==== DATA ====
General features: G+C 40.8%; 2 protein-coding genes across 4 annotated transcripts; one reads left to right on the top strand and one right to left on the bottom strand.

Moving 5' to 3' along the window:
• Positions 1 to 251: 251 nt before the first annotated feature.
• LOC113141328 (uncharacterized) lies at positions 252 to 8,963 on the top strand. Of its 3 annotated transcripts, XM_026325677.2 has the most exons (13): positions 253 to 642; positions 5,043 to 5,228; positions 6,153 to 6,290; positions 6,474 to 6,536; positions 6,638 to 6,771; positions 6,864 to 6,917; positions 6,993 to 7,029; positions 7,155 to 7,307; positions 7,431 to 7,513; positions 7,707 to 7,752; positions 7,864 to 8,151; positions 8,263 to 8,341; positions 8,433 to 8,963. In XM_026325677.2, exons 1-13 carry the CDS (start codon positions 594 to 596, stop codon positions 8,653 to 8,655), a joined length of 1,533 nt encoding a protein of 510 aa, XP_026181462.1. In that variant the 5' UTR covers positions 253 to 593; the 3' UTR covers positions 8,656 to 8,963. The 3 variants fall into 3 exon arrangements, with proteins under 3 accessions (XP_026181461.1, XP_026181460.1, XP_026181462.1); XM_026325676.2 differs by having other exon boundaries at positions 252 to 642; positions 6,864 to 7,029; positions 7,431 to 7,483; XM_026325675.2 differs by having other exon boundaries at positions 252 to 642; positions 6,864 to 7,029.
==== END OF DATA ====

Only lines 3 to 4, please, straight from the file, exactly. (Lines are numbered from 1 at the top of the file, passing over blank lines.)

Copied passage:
• Positions 1 to 251: 251 nt before the first annotated feature.
• LOC113141328 (uncharacterized) lies at positions 252 to 8,963 on the top strand. Of its 3 annotated transcripts, XM_026325677.2 has the most exons (13): positions 253 to 642; positions 5,043 to 5,228; positions 6,153 to 6,290; positions 6,474 to 6,536; positions 6,638 to 6,771; positions 6,864 to 6,917; positions 6,993 to 7,029; positions 7,155 to 7,307; positions 7,431 to 7,513; positions 7,707 to 7,752; positions 7,864 to 8,151; positions 8,263 to 8,341; positions 8,433 to 8,963. In XM_026325677.2, exons 1-13 carry the CDS (start codon positions 594 to 596, stop codon positions 8,653 to 8,655), a joined length of 1,533 nt encoding a protein of 510 aa, XP_026181462.1. In that variant the 5' UTR covers positions 253 to 593; the 3' UTR covers positions 8,656 to 8,963. The 3 variants fall into 3 exon arrangements, with proteins under 3 accessions (XP_026181461.1, XP_026181460.1, XP_026181462.1); XM_026325676.2 differs by having other exon boundaries at positions 252 to 642; positions 6,864 to 7,029; positions 7,431 to 7,483; XM_026325675.2 differs by having other exon boundaries at positions 252 to 642; positions 6,864 to 7,029.